We walked in silence for a while.  I felt like an ass.

Not long afterwards in the same summer, we were walking in the same neighborhood, Madison Avenue in the lower 40s, and all of a sudden, a strange man sauntered over and unexpectedly joined us.  He ingratiatingly complimented us as a father and son pair.  It was weird how he just walked up and I thought for a moment maybe Dad knew him somehow.  He didn’t.  Suddenly, Dad held his umbrella handle to the man’s face and snarled, “Get out of here, you goddamned bum!”  I was very alarmed as to me, this came out of nowhere.  The man backed off slowly while shouting curses, gesturing wildly.  Our pace picked up and we turned a corner again to lose yet another unwanted “friend.”  “What was all that about?” I asked after we were well out of earshot of the man.  “He wanted money,” Dad explained.

The city of my birth could sure be a quirky place in the late 1960s.  The two events described above were minor of course compared to some of the other drug fueled crimes sweeping over the city.  Just about all of my friends had their bus passes pinched on the way to school.  Stories of muggings in broad daylight was sadly too common.  There were always rough parts of town in the 1940s and 1950s, too, to be sure.  Buddy Guy relates in his biography “When I Left Home,” that many club goers of the era were carrying, even the women folk.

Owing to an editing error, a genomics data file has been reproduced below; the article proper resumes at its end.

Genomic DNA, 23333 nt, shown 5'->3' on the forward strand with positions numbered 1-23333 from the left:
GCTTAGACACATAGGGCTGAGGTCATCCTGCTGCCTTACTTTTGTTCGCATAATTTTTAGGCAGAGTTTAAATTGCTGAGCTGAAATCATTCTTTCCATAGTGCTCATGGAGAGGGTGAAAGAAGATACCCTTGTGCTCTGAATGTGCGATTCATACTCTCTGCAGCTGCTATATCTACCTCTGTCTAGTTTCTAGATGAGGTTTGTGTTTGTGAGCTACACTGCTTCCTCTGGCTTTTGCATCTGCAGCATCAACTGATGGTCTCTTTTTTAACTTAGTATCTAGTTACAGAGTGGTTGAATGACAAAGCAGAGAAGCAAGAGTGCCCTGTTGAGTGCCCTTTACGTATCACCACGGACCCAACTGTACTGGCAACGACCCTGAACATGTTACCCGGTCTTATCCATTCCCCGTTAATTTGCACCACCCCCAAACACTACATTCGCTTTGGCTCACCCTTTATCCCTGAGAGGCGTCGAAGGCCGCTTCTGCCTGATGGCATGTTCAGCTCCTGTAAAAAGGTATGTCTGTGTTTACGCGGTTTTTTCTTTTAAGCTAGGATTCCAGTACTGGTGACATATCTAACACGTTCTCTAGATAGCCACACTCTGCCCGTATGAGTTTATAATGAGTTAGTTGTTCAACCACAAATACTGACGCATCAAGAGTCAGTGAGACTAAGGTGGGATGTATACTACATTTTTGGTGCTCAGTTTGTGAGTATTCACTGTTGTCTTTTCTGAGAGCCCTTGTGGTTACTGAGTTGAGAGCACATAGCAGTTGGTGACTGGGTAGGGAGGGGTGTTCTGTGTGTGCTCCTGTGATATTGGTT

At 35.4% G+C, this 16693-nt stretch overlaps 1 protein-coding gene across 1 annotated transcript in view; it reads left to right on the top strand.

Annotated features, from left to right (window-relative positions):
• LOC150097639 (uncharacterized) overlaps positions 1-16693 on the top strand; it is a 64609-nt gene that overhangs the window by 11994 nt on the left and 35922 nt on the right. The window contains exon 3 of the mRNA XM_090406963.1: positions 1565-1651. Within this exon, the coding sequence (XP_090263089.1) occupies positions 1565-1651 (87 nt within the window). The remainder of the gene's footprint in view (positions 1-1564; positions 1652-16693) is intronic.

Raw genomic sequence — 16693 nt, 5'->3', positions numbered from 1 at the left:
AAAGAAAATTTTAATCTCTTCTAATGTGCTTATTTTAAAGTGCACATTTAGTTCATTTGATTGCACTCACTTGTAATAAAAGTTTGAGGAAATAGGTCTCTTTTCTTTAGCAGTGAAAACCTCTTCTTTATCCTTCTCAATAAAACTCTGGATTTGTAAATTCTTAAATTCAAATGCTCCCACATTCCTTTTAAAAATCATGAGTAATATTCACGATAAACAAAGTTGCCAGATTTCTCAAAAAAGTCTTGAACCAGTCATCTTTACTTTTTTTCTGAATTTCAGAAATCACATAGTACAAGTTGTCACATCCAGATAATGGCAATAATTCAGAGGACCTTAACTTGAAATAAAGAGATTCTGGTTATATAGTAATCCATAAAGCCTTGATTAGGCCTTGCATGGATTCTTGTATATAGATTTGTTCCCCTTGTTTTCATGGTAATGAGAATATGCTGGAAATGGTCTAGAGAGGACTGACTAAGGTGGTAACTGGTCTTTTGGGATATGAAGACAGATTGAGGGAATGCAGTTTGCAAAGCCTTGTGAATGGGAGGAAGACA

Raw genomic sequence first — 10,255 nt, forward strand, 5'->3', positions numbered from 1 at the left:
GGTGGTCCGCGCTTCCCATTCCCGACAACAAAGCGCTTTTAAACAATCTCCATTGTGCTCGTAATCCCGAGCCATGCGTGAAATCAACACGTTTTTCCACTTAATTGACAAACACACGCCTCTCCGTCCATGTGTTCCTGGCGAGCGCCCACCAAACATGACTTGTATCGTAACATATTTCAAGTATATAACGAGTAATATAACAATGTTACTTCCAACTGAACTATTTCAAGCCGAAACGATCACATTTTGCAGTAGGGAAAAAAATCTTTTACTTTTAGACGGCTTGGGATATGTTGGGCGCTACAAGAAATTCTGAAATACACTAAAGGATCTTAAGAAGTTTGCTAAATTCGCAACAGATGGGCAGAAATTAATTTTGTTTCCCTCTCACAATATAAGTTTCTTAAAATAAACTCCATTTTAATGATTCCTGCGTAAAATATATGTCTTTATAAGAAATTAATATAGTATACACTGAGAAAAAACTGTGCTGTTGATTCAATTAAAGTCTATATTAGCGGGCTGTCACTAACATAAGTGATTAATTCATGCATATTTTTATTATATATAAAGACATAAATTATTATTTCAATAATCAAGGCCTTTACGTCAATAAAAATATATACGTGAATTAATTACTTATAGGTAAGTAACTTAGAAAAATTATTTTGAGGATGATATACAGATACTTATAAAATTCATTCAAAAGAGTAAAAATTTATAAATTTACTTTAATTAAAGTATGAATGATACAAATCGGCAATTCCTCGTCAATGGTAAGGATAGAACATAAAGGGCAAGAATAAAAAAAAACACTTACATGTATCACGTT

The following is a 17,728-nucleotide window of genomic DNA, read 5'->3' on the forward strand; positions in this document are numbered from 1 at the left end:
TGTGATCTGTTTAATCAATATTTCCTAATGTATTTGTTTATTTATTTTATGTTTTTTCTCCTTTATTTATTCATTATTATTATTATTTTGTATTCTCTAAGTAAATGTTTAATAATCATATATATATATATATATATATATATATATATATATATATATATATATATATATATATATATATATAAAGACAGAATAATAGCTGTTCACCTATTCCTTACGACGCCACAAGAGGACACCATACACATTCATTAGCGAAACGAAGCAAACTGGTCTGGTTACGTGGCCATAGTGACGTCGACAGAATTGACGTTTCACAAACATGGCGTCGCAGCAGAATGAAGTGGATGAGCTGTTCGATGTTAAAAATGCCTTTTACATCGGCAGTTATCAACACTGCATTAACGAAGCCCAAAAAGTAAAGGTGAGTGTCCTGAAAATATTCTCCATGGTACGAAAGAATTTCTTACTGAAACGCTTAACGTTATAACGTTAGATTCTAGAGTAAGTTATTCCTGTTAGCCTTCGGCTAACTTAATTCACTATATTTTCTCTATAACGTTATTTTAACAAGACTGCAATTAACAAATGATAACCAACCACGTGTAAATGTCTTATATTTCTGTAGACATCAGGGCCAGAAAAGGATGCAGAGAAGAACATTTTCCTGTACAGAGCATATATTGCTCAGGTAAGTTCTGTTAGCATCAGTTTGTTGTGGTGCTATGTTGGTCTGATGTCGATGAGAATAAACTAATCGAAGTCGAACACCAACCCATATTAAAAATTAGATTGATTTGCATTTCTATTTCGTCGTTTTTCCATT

Buddy Guy and me

The author with Buddy Guy around 1999.  (Author on the left).

Dad didn’t carry, of course.  Even though he was captain of the Riflery Club, I never saw him shoot a gun.  All the same, while walking around with him in New York City, I never had any reason to be concerned for my safety.  Driving was a different matter.  He may have admired Barney Oldfield, but he sure as hell didn’t drive like him.

Of our hometown, he taught the rhyme above, the title of this post.  Apparently, it is an expression that arose during the 1900s.  He used to ask me how to spell New York.  And I would blindly start, “En, Ee, double-u,” and he would interrupt, “N-N-N-N-No!  A Knife and a fork in a bottle with a cork, that spells New York!”

He also used to sing me a funny song called “Who Owns New York.”  Here’s a version sung by the Columbia University Glee Club so you can catch the melody:

The Bernard Olcott version offered the following two stanzas:

Who owns New York?
Oh who owns New York?
Oh who owns New York, the people say?!
I own New York! (with gusto)
Oh I own New York! (with gusto)
Oh I own New York, the people say! (with gusto)

Who sweeps the streets?
Oh who sweeps the streets?
Oh who sweeps the streets, the people say?!
You [or insert name here] sweeps the streets! (with gusto)
Oh you sweep the streets! (with gusto)
Oh you sweep the streets, the people say! (with gusto)

You see, Dad had always told me that New York City was the greatest city in the world for as long as I could remember.  As such, it was his — OUR! — place.  Aggressive salesmen or panhandlers notwithstanding, I took him at his word and I thought of this decree as inviolate.

As I was to learn, it wasn’t.